Samsung on Tuesday acknowledged that it is unable to provide a firm release date for its Galaxy Fold smartphone and has contacted pre-order customers in the United States to apologize for the delay (via Reuters).

"If we do not hear from you and we have not shipped by May 31st, your order will be canceled automatically," the South Korean tech giant's U.S. subsidiary told Galaxy Fold pre-order customers in an email late on Monday, which was confirmed by a Samsung spokeswoman.
In a statement given to Reuters, Samsung said that U.S. regulations required the company to notify customers that pre-orders would be canceled if the product did not ship by May 31.

The South Korean company originally planned to roll out its $1,980 foldable phone on April 26, but was forced to delay the launch after several units sent out to reviewers broke during testing.

After recalling the review units, Samsung contacted pre-order customers on April 22, saying it would announce a new release date "in the coming weeks" and would take measures to strengthen the display protection. The device's screen was shown to be vulnerable to debris ingress, thanks to an iFixit teardown that was later removed at Samsung's request.

The development is the latest in a series of embarrassing events for Samsung, whose hybrid tablet/smartphone was supposed to demonstrate the company leading innovation in the mobile space. Still, at least the device in its current state won't get into the hands of thousands of customers around the world, which would likely have turned into a larger problem.

Samsung has said it plans to make at least 1 million Galaxy Fold handsets in the first year of production, compared to the total 300 million phones it produces annually on average. It originally closed pre-orders for the device early because of "high demand."


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Apple Supplier Corning Working on Glass Display Solution for Foldable Phones

With foldable smartphones from the likes of Samsung and Huawei now out in the open, speculation has been piqued over whether Apple will follow suit. We know the company has explored ideas related to foldable phones in patent applications, but Apple is unlikely to release a foldable iPhone unless it can meet strict quality standards, and judging by the bulky designs and expensive price tags of early foldable devices, that could still be some ways off.

Huawei Mate X

One innovation in particular that Apple could be holding out for is foldable glass. Early folding phone manufacturers have been relying on plastic polymers to make their flexible displays, but unlike glass, plastic creases and crinkles over time. The material is also less robust and easier to scratch, which is why the deviation from traditional glass smartphone panels is all the more noticeable.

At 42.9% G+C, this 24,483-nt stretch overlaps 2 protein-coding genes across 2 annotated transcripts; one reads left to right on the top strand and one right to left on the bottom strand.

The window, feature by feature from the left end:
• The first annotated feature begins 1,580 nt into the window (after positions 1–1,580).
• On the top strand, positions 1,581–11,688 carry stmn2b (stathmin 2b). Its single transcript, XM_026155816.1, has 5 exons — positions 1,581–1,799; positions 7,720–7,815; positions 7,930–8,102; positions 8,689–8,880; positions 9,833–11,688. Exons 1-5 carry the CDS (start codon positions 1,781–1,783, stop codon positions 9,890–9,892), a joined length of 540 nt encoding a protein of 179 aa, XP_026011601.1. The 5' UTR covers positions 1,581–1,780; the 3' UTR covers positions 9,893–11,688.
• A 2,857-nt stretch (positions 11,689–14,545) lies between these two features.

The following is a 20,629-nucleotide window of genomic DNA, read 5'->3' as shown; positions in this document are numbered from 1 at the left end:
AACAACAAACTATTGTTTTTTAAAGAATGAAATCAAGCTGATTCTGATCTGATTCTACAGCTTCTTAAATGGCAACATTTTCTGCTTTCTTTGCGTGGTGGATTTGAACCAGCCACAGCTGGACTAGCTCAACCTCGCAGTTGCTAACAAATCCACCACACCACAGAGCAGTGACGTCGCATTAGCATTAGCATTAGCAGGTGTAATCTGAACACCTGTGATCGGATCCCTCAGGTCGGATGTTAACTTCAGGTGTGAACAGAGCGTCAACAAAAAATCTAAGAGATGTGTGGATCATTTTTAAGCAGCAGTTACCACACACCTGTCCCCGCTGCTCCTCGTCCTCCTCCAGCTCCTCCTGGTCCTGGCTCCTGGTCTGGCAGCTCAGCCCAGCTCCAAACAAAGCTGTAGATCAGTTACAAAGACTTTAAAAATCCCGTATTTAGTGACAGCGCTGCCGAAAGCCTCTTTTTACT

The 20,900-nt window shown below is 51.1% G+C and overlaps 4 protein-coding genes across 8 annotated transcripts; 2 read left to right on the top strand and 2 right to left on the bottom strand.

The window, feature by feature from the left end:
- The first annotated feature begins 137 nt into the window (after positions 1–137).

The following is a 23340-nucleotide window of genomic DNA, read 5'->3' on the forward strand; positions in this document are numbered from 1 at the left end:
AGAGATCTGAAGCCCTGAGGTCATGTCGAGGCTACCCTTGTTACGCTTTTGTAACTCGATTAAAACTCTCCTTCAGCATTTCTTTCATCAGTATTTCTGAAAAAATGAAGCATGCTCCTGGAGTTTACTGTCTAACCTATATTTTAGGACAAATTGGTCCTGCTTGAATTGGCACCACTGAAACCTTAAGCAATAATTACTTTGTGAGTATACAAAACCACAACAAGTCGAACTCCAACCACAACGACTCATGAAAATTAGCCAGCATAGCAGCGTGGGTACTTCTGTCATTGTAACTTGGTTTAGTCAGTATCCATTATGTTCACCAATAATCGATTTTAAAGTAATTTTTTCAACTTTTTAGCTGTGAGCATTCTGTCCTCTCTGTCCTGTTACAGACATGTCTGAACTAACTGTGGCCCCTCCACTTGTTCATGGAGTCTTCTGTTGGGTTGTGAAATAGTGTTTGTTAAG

Corning, the makers of Gorilla Glass, is known to be actively developing a foldable glass solution that could one day find its way into a future foldable iPhone. Corning is a long-time Apple supplier, and its Gorilla Glass products have been used in the iPhone and the iPad for several years, which makes its current work on glass that's 0.1mm thick and can bend to a 5mm radius all the more interesting.
"In a glass solution, you're really challenging the laws of physics, in that to get a very tight bend radius you want to go thinner and thinner, but you also have to be able to survive a drop event and resist damage," Corning general manager John Bayne recently told Wired.

"The back of the problem we're trying to break, the technical challenge, is, can you keep those tight 3- to 5-millimeter bend radii and also increase the damage resistance of the glass. That's the trajectory we're on."
According to Wired, Corning is combining its experience with Willow Glass, which can roll up like a sheet of paper, and Gorilla Glass, which gets its strength from an ion-exchange process. Unfortunately, that process involves dipping glass into a molten salt solution, and salt corrodes the transistors found in display applications, which makes Willow Glass unsuitable for phones. Corning's work is currently focused on overcoming this challenge.